- In World of Warcraft, Warriors have Defensive Stance, which used to reduce damage dealt and damage taken by 10%. In Cataclysm, it was changed to eliminate the damage penalty. Its inverse, Berserker Stance, formerly increased crit chance and damage taken. Now it provides a +10% to damage dealt without an increase in damage taken.
- Sort of used in the Civilization series, with the Fortify command, which provides a defensive bonus to any unit using it. But it does mean they can't move until you unfortify them.
- The tactical RPG Odium/Gorky 17 allows this for your characters.
- Heroes of Might and Magic series has a defend command to use instead of attacking.
- It's also present and useful in Patapon where "Chaka chaka pata pon" increases the defense of the said units a lot.
- In Grandia II, Defend is actually useful — you can see when something is about to hit you, the damage reduction is extreme, and if you don't use it there's a chance you'll be hit out of whatever you would have tried instead.
- The 7th Saga increases your attack strength for the turn after you defend as well as the usual defence increase.
- Alter Aila Genesis has a defend command that only reduces damage from the single next attack, but is actually used quite frequently when the player's trying to build up their AP to unleash a more powerful attack the following round.
- Super Robot Wars offers units being directly attacked the option of defending or evading instead of retaliating. Defend halves damage taken and Evade halves the chance of being hit. Both have their uses, depending on the mech under fire.
- In the roguelike Omega, you can configure your combat style among attacks and defences. For example, you may choose to attack three times, or replace one of the attacks with a defend command. However, you need at least three defence commands to guarantee coverage on the High, Center and Low attacks.
- Legend of Legaia offers the Spirit command that, in addition to reducing damage taken (especially against Zeto and Xain), also recharges 32 AP and increases the number of attacks you can make. Noa has a long command gauge by default and can use Miracle Arts after using spirit by the time her level is in the mid 20's.
- The sequel also has a Guard command. It does not allow more attacks, but there is an accessory that lets you double (and later triple) your strength after you Guard. The increased damage is sufficient for a moderately leveled party to one-shot the final boss.
- The MOTHER games feature the Defend Command. In MOTHER 3, using Defend also reduces the rate at which the character's rolling HP meter ticks down. This comes in handy during the final battle with the Masked Man, where, due to plot reasons, there's not much you can do besides defend yourself and do your best to survive.
- It's often actually useful in the Epic Battle Fantasy series, especially in the higher difficulties, where you can't always end your turns at full health and enemies can do most of your health bar in damage. Also, one of the characters can sometimes absorb MP from defended damage taken and in the later games you almost always possess the ability to counterattack and/or spells that are randomly cast for you at the start of the turn.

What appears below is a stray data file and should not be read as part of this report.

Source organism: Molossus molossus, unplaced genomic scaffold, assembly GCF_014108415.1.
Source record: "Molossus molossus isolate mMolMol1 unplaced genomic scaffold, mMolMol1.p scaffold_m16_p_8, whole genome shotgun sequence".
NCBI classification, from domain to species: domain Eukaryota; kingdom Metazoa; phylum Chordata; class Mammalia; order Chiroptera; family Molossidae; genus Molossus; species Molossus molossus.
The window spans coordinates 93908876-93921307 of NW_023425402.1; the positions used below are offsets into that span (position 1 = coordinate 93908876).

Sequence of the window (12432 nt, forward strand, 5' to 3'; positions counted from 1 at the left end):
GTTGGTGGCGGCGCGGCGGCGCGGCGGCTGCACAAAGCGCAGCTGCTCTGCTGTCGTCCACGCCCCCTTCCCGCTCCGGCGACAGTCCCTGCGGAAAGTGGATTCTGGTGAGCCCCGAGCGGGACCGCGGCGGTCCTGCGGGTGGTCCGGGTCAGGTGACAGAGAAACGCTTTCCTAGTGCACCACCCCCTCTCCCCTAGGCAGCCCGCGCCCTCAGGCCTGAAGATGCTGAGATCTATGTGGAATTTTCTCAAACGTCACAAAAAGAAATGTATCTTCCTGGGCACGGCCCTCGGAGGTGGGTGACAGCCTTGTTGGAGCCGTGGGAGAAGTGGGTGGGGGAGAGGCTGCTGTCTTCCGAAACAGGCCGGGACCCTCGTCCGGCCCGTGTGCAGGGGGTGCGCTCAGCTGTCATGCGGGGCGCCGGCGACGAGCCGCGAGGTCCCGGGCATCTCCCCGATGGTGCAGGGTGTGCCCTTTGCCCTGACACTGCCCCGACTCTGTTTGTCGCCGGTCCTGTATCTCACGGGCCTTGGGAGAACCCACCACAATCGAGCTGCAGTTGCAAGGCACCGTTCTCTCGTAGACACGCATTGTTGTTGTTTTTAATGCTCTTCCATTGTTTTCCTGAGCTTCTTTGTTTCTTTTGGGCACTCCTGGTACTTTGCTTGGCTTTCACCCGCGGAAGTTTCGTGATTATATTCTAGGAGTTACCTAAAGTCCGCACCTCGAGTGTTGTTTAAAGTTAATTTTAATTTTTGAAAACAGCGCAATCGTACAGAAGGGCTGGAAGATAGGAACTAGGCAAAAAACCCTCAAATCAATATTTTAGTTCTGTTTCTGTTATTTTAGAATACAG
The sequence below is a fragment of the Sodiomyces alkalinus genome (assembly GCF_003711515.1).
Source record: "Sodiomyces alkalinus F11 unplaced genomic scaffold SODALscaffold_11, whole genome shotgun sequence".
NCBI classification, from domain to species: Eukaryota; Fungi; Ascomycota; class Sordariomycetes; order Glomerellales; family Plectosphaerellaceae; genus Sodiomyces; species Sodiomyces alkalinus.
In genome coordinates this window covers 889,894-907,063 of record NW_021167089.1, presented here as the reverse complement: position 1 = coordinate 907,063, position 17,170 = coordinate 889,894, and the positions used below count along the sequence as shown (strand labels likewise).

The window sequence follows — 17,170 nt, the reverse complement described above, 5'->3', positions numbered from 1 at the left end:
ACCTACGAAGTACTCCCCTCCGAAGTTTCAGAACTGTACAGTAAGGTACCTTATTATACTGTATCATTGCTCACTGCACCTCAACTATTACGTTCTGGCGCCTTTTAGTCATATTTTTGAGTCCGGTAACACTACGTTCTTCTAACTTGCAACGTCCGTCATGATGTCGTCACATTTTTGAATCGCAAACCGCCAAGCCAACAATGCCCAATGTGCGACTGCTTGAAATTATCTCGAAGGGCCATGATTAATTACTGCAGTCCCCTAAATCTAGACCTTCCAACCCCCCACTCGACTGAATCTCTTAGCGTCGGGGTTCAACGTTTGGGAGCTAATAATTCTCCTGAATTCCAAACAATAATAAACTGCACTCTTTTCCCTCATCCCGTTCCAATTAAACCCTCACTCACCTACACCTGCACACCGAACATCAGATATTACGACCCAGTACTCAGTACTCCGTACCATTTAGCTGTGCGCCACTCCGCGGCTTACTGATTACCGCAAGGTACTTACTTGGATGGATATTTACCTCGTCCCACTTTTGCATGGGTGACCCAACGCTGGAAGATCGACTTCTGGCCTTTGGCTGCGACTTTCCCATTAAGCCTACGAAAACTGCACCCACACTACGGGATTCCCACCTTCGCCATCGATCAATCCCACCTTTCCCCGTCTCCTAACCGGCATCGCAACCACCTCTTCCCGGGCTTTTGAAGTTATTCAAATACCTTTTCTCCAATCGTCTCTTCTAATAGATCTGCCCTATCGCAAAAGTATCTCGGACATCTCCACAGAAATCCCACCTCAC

- The Tales Series makes guarding a practical option by including skills that provide benefits like HP/TP restoration for guarding attacks at the last moment, allowing you to turn any arte into an Invulnerable Attack if performed immediately after blocking a hit, and also simply allowing you to cancel some attacks early for combo or safety purposes.
- Episodes 3 & 4 of Penny Arcade Adventures have a well-balanced Defend command: damage taken is slightly reduced and the character will receive their next turn more quickly than normal, which is useful since characters gain a magic point every turn. There are also some abilities that reward further bonuses for defending.
- Active Defence from Arcuz II. You can upgrade this skill further, such as making an enemy attacks deal damage to your mana instead, or even restore your HP and MP if you guard just as the enemy hits you.
- The Lizard Folk Mook has a ridiculous version of this. It sports a spear and a rather tiny shield. It'll hold up its shield very often, which makes it unable to move but makes it completely damn immune to damage from all directions, and if you hit it then, you'll get hurt instead.
- Quite useful in Child Of Light, where the defend ability not only allows you to take your next turn faster in the Combatant Cooldown System, but it can also be upgraded to reduce 80% of incoming damage. This works well with Oengus' Taunt when maxed out, which allows him to regenerate 50 health a turn while most enemies that are forced to attack him will deal much less than that while he defends.
- Super Mario RPG has both the vanilla Defend command a variant based on the "Timed Hits" system. The "Timed Hits" version allows Mario and his partymates to reduce damage by pressing B at a specific point during an enemy's attack animation (which sometimes takes some guesswork); particularly well timed hits will actually reduce the damage to 0 and can even prevent instant death attacks. True to the trope, the "regular" Defend command is almost completely useless, even moreso than most other RP Gs because a) It's more efficient to just attempt the Timed Hits version - which does not require spending a turn on the player's part - and b) It doesn't protect against magic attacks.